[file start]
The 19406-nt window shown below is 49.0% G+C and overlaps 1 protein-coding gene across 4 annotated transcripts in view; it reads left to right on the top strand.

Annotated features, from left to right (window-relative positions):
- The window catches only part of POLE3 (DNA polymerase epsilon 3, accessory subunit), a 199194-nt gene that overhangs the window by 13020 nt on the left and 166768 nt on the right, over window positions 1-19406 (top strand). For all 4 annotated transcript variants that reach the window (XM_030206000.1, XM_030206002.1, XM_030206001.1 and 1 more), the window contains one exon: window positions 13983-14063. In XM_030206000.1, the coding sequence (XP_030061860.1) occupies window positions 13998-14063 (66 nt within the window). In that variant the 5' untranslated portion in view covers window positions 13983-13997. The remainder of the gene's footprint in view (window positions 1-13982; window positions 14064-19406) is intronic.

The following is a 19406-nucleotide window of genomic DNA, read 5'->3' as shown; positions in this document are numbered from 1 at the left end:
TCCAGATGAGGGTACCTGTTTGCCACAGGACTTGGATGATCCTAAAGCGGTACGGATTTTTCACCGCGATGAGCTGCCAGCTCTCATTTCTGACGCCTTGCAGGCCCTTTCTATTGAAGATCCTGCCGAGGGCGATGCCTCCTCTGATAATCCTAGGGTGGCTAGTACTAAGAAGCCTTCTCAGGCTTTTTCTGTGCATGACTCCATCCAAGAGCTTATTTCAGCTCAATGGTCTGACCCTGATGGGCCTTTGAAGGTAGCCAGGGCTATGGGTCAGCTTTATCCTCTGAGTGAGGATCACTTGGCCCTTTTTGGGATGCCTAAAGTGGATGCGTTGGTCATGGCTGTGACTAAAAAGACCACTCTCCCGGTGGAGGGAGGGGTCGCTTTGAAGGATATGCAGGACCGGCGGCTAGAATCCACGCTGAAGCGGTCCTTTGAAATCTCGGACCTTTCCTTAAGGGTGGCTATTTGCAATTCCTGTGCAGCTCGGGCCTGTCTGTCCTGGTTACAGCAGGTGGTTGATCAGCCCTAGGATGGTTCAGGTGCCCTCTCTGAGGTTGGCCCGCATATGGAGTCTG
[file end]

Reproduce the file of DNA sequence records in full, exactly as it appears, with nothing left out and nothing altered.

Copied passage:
The 19406-nt window shown below is 49.0% G+C and overlaps 1 protein-coding gene across 4 annotated transcripts in view; it reads left to right on the top strand.

Annotated features, from left to right (window-relative positions):
- The window catches only part of POLE3 (DNA polymerase epsilon 3, accessory subunit), a 199194-nt gene that overhangs the window by 13020 nt on the left and 166768 nt on the right, over window positions 1-19406 (top strand). For all 4 annotated transcript variants that reach the window (XM_030206000.1, XM_030206002.1, XM_030206001.1 and 1 more), the window contains one exon: window positions 13983-14063. In XM_030206000.1, the coding sequence (XP_030061860.1) occupies window positions 13998-14063 (66 nt within the window). In that variant the 5' untranslated portion in view covers window positions 13983-13997. The remainder of the gene's footprint in view (window positions 1-13982; window positions 14064-19406) is intronic.

The following is a 19406-nucleotide window of genomic DNA, read 5'->3' as shown; positions in this document are numbered from 1 at the left end:
TCCAGATGAGGGTACCTGTTTGCCACAGGACTTGGATGATCCTAAAGCGGTACGGATTTTTCACCGCGATGAGCTGCCAGCTCTCATTTCTGACGCCTTGCAGGCCCTTTCTATTGAAGATCCTGCCGAGGGCGATGCCTCCTCTGATAATCCTAGGGTGGCTAGTACTAAGAAGCCTTCTCAGGCTTTTTCTGTGCATGACTCCATCCAAGAGCTTATTTCAGCTCAATGGTCTGACCCTGATGGGCCTTTGAAGGTAGCCAGGGCTATGGGTCAGCTTTATCCTCTGAGTGAGGATCACTTGGCCCTTTTTGGGATGCCTAAAGTGGATGCGTTGGTCATGGCTGTGACTAAAAAGACCACTCTCCCGGTGGAGGGAGGGGTCGCTTTGAAGGATATGCAGGACCGGCGGCTAGAATCCACGCTGAAGCGGTCCTTTGAAATCTCGGACCTTTCCTTAAGGGTGGCTATTTGCAATTCCTGTGCAGCTCGGGCCTGTCTGTCCTGGTTACAGCAGGTGGTTGATCAGCCCTAGGATGGTTCAGGTGCCCTCTCTGAGGTTGGCCCGCATATGGAGTCTG